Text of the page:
What Is Listening Comprehension and What Does It Take to Improve Listening Comprehension?

  • Young-Suk Grace KimEmail author
  • Heather Pilcher
Part of the Literacy Studies book series (LITS, volume 13)


One’s ability to listen and comprehend spoken language of multiple utterances and oral texts (i.e., listening comprehension) is one of the necessary component skills in reading and writing development. In this chapter, we review theoretical frameworks and empirical evidence of listening comprehension development and improvement. A review of correlational and intervention studies indicates that many language and cognitive skills contribute to listening comprehension, including working memory, attention, vocabulary, grammatical knowledge, inferencing, theory of mind, and comprehension monitoring. Although limited in number, studies indicate that these skills are malleable. We conclude that listening comprehension instruction should be an integral part of reading and writing instruction, incorporating these multiple language and cognitive skills. Instruction on these components can be incorporated into existing instruction such as bookreading or reading comprehension instruction.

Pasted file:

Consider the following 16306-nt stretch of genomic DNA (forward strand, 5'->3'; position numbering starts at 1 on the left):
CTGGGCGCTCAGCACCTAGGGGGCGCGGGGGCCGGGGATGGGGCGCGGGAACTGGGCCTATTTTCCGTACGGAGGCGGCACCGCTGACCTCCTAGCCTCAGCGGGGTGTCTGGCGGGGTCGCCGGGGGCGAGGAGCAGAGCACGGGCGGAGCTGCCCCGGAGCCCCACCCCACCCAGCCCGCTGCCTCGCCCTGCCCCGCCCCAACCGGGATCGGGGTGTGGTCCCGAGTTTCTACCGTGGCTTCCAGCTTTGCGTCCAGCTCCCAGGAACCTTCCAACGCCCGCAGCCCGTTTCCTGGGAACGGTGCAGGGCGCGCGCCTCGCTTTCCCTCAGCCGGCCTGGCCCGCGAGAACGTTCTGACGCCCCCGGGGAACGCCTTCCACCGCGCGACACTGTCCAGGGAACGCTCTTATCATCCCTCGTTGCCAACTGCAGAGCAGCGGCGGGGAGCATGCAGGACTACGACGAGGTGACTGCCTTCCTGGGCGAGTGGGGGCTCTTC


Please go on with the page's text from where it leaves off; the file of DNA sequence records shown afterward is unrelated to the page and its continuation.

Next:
Listening comprehension Vocabulary Language Cognitive Intervention Reading comprehension Writing 



Work on this chapter was supported by NRF-2010-330-B00299 from the National Research Foundation of Korea, and R305A130131 and R305F100027 from Institute of Education Sciences, US Department of Education to the first author. The content is solely the responsibility of the authors and does not necessarily represent the official views of the funding agencies. We would like to thank the funding agencies, and study participants.


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Copyright information

© Springer International Publishing Switzerland 2016

Authors and Affiliations

  1. 1.College of Education and Florida Center for Reading ResearchFlorida State UniversityTallahasseeUSA
  2. 2.Florida State UniversityTallahasseeUSA

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